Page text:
The Library Isn’t Dead Yet
Posted June 12, 2011on:
I love libraries. The idea that I can go into a big building, wonder the book shelves and then pull a random book and learn about something entirely new just makes me giggle. I love books. But these types of libraries are going the way of the dinosaur. We don’t need to go into libraries anymore. I haven’t since I was in undergrad doing esoteric research on corporate culture. For anything short of books published in the 1960’s, you can probably find all the information you’ll need online. And by now, those 1960’s books are probably scanned in, as well.
This reasoning, that everything is now available online, is what is jeopardizing the jobs of 86 Californian teacher-librarians. Basically, the schools are running out of money and need to get rid of something – and libraries are it.
The thing is, if they classify these librarians as teachers, then, as teachers, they will get all the rights associated with their seniority, and can’t be fired quite so easily as just delivering pink slips. They would be able to transfer to other positions as classroom teachers. So, the argument going on in LA is whether or not a librarian is a teacher, and the questions they’re asking seem to revolve around whether or not they take attendance or similarly nit-picky details that do not prove anything.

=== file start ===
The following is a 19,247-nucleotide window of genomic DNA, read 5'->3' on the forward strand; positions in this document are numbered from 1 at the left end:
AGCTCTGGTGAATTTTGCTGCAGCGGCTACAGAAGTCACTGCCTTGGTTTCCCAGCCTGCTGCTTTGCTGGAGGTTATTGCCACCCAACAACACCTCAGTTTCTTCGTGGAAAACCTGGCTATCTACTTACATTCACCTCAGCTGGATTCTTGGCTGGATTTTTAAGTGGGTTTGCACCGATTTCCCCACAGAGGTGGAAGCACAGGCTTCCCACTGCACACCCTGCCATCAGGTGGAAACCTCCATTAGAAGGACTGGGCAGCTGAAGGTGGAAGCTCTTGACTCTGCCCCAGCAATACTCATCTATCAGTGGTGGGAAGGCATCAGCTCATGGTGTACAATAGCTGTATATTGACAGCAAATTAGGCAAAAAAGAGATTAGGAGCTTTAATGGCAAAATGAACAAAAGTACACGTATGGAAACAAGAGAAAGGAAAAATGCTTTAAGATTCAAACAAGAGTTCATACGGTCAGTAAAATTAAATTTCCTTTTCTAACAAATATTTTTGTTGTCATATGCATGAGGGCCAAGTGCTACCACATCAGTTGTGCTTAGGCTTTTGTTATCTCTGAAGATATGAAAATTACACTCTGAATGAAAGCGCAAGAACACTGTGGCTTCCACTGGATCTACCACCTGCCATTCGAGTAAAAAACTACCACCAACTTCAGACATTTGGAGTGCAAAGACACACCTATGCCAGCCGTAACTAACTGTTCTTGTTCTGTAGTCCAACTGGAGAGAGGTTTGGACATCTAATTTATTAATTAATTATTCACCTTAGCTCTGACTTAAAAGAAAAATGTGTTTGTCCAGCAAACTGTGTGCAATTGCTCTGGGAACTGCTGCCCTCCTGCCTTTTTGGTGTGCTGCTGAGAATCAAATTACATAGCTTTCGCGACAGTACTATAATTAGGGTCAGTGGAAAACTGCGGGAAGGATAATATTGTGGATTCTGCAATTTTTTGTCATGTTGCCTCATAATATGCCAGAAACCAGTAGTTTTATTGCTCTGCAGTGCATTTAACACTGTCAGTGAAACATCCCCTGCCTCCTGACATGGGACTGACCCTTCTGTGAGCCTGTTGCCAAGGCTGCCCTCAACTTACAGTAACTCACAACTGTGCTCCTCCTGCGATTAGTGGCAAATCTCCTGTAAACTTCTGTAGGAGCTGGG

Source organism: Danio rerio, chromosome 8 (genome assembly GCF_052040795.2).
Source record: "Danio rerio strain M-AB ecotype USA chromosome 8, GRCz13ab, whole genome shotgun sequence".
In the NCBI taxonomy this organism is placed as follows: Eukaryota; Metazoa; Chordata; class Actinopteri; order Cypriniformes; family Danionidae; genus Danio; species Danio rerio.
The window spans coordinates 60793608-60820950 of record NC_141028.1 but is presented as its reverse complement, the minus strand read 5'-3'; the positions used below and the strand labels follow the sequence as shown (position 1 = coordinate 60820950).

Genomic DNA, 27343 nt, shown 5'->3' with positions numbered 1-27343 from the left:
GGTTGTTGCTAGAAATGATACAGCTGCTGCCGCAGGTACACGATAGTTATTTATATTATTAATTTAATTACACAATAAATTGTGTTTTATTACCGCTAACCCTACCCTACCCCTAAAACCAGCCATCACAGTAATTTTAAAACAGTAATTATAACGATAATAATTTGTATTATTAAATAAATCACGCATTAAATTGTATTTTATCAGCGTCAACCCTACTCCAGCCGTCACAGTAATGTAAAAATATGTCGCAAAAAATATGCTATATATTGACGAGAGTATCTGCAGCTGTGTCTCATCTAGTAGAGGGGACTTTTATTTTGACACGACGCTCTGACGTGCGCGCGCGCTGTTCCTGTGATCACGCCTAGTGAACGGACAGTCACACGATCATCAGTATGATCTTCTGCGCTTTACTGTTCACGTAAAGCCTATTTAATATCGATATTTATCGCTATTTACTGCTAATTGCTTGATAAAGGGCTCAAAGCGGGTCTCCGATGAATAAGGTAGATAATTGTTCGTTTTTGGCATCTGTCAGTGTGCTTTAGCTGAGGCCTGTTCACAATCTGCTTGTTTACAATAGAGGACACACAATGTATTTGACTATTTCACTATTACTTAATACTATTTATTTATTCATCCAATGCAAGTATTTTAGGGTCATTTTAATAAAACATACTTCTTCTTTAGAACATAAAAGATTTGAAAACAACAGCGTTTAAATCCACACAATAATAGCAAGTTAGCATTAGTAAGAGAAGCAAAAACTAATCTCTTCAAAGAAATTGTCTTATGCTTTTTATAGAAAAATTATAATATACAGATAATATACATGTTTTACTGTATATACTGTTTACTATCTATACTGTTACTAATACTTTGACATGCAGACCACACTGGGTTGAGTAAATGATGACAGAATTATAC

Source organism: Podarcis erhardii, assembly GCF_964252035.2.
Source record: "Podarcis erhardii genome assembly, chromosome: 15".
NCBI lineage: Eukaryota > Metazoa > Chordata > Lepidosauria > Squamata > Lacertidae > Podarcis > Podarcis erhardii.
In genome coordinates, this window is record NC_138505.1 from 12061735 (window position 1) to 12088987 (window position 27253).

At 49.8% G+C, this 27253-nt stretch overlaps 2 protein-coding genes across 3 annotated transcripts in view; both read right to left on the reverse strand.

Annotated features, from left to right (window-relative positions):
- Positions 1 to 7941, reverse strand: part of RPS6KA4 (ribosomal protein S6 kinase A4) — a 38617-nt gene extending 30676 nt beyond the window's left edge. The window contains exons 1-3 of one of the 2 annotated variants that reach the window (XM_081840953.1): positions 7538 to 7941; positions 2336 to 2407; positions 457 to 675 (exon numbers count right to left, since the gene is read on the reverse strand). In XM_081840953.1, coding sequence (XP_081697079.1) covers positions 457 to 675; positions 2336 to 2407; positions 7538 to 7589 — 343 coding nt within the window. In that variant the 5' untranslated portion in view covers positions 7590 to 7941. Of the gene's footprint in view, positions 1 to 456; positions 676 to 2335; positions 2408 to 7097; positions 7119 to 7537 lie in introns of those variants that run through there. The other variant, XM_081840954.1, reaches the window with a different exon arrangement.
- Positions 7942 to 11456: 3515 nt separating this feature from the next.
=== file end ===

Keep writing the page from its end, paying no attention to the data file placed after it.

This reasoning misses the point of what a library really is, because libraries should be the last thing they get rid of. A library is not just a place where information is stored. It is a place where research skills are learned. I remember once asking my mother what a librarian did. She replied: “They teach you how to find information.”
When Seth Godin sketched out his view of the perfect future library, he said:
The next library is a house for the librarian with the guts to invite kids in to teach them how to get better grades while doing less grunt work. And to teach them how to use a soldering iron or take apart something with no user serviceable parts inside. And even to challenge them to teach classes on their passions, merely because it’s fun. This librarian takes responsibility/blame for any kid who manages to graduate from school without being a first-rate data shark.
Well, Seth, this library is already here. Okay, maybe not the soldering iron bit, but that is what librarians like, Rosemarie Bernier, do. She teaches her high school and middle school students how to find information online, how to tell if information is useful, and how to simply access the web. For instance, when I was in high school, I participated in library clubs, including an anime club and a writer’s workshop.
Librarians help student learn how to take this wealth of information online and make sense of it. Yes, the tools are all there, and if you know what you’re looking at it’s easy. Not everyone can read between the lines and sense the bias in a CEO’s discussion of Global Warming on his blog versus an LA Times’ journalist’s discussion on her blog. People need to learn these things. If it came naturally then scholars would not be so highly regarded. Librarians teach how to be a scholar, and this is not something easily picked up in a classroom. Classroom teachers are already too busy teaching where to put punctuation. They can’t be expected to do everything.
And then there is that second function of a library as community center. A library becomes a place where people can learn not just about the mechanics of information but also about society. It puts the information at people’s fingertips, no matter their age, and then provides them a playing ground to practice what they have learned.
Yes, paper books might not be around much longer – not as we know them – but the library still has a place.